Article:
With weed slowly but surely entering the same mainstream acceptanceterritory as our dear friend alcohol, one omission in the general political discussion surrounding this continued widespread legalization has become strikingly apparent: all those other drugs people love. Whether or not one considers weed and/or alcohol a “drug,” the science surrounding the impact of alcohol compared with the impact of other so-called “drugs” is relatively inarguable.
Six-year-old Nhaijah Russell swallowed three or four squirts of seemingly innocuous liquid hand sanitizer at school. It tasted good, she said, like strawberry.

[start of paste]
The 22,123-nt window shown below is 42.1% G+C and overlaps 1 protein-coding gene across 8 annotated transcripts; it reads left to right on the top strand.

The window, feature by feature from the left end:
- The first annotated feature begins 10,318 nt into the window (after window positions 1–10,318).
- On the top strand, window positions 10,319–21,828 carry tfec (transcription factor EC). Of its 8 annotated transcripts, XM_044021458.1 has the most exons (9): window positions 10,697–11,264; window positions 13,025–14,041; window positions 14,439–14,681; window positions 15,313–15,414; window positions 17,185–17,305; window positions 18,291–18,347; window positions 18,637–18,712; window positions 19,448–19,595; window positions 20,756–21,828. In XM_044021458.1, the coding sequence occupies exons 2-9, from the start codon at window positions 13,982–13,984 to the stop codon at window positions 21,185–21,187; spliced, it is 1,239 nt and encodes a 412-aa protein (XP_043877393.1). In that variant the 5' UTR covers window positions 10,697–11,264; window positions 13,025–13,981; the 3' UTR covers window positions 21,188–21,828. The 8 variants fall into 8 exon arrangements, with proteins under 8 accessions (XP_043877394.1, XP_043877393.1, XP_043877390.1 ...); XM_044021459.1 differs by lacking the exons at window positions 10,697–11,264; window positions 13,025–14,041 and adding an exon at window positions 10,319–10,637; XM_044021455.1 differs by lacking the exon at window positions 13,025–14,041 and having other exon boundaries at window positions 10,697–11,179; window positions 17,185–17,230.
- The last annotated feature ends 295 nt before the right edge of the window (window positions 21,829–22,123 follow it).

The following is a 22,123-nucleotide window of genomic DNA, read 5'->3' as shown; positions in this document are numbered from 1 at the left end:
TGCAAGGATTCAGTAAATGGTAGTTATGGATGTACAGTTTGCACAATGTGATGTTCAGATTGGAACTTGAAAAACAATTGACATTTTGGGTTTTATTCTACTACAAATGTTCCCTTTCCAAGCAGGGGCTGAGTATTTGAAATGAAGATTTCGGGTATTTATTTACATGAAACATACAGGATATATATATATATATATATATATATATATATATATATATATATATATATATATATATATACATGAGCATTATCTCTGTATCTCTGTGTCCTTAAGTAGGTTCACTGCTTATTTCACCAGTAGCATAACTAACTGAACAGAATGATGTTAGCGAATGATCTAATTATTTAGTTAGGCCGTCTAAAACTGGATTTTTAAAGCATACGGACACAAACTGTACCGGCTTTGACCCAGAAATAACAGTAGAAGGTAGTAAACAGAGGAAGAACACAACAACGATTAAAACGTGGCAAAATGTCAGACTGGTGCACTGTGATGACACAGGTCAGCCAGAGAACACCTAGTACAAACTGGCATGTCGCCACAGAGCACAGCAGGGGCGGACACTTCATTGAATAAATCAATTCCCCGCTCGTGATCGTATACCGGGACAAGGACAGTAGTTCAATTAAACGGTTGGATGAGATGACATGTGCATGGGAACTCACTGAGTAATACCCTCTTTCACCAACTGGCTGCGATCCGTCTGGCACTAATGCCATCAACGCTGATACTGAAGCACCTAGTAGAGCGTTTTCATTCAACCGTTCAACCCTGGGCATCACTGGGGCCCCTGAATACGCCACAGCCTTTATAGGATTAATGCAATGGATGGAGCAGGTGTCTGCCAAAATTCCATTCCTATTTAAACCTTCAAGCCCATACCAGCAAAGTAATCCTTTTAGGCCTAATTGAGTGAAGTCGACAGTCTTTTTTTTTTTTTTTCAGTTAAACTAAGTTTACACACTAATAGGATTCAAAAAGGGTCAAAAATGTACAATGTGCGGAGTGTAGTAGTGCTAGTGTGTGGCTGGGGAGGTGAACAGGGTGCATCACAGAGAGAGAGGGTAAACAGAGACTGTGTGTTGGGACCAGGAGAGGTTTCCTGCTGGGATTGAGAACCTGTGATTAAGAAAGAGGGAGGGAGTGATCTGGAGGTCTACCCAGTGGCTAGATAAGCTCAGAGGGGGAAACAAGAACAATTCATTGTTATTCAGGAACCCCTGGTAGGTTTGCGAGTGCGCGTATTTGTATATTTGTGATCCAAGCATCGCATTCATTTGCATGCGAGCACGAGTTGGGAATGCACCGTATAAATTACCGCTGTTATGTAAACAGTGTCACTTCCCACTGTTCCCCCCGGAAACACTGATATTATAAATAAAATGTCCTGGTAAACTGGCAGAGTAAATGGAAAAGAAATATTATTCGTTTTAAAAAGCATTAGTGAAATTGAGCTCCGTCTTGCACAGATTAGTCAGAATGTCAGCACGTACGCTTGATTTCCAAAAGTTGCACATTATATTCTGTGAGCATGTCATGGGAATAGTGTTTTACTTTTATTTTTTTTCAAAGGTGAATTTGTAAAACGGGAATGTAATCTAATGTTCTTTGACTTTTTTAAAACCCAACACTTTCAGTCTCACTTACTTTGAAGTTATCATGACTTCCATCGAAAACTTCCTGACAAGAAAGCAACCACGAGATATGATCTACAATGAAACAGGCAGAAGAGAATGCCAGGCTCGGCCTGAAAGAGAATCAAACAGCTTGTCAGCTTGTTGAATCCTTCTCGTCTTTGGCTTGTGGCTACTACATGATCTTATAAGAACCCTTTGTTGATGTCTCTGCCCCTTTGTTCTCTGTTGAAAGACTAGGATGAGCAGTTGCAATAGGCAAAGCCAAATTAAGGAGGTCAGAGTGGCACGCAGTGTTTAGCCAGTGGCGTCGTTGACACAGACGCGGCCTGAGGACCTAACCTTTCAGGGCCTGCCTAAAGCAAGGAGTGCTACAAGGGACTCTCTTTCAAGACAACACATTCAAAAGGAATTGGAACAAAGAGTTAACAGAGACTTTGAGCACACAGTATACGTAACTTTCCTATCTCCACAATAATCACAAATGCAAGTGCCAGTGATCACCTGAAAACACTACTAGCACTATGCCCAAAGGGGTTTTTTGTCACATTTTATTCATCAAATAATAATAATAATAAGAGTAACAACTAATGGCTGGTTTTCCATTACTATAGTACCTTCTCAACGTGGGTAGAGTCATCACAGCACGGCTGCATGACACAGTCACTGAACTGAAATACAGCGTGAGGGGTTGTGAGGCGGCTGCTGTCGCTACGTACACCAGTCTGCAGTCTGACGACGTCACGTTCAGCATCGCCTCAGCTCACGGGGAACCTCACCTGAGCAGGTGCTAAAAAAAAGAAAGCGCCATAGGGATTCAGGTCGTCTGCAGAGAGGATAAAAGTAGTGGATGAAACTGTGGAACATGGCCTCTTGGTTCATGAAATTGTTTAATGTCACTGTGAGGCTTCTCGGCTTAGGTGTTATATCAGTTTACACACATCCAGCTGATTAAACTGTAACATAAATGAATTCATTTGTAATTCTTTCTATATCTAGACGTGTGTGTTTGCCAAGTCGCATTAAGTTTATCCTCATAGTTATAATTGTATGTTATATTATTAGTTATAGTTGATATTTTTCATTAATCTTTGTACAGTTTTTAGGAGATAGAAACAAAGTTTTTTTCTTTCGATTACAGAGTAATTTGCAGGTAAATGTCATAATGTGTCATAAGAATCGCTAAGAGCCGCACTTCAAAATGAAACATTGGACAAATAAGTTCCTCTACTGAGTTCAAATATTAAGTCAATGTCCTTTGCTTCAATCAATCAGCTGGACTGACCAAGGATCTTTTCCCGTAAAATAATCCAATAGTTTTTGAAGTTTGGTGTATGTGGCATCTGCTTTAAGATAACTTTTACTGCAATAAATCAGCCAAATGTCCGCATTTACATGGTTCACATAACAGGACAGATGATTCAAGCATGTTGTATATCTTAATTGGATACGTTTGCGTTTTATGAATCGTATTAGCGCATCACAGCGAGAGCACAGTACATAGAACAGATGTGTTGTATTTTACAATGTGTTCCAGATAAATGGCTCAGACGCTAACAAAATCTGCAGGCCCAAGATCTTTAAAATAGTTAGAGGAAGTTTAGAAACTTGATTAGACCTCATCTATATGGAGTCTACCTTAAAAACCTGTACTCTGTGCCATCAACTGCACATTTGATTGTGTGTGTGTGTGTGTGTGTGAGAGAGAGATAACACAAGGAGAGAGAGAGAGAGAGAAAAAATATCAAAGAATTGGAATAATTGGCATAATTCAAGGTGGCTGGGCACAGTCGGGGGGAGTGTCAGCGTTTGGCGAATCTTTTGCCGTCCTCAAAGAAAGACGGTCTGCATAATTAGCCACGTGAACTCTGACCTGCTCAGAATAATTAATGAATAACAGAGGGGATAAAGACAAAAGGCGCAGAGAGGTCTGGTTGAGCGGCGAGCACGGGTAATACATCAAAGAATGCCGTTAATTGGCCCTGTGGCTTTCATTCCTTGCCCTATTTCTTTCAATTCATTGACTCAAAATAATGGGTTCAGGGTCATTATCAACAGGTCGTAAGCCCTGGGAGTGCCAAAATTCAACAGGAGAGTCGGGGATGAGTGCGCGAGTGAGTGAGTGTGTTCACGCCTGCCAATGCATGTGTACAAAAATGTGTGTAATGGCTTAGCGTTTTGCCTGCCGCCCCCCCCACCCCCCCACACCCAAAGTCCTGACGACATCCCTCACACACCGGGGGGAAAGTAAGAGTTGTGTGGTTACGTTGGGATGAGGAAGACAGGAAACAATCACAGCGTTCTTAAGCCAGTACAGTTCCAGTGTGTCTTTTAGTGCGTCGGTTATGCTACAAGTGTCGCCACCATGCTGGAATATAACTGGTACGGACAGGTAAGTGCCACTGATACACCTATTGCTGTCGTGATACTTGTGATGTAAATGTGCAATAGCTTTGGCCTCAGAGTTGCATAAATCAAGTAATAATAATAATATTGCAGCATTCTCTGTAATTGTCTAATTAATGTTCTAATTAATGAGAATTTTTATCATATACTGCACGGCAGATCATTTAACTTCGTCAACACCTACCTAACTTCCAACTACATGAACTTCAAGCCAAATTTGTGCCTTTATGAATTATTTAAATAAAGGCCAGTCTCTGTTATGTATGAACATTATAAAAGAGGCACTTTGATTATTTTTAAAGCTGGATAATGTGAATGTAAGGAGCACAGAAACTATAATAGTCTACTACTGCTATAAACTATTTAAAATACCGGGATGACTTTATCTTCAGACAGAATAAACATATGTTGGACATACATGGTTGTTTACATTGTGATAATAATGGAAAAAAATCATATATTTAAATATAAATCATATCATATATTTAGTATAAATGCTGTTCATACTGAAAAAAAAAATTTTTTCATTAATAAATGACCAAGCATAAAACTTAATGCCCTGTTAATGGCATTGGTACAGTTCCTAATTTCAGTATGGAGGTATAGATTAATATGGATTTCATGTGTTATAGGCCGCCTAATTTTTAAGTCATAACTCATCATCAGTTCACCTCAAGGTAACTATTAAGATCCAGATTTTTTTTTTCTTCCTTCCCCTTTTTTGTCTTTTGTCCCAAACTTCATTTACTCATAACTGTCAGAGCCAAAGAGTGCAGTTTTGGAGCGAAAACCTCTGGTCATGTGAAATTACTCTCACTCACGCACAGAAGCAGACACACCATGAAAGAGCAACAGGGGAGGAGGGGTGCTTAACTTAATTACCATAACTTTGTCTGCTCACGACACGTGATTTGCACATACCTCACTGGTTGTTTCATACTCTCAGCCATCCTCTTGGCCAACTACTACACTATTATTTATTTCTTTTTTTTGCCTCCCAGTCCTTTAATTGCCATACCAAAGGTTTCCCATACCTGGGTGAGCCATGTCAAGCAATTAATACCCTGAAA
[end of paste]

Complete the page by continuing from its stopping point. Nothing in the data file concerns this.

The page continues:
Here’s how one of the best restaurants in the world, Eleven Madison Park, opens a bottle of wine when the wine is especially old and the cork is possibly all crumbly: they use burning hot metal tongs to heat up bottle so it can be ‘magically’ opened from the neck, avoiding the cork.
With exotic flavors like elderflower and chartreuse, the range of liqueurs seems to be constantly expanding. Even vegetables are fair game, Dan Nosowitz reports for Modern Farmer.
Can something as simple as changing the shape of glasses keep drinkers from going off the rails? New research from England suggests that people drink more slowly when alcohol is served in straight-sided glasses than when it’s served in glasses with curved sides.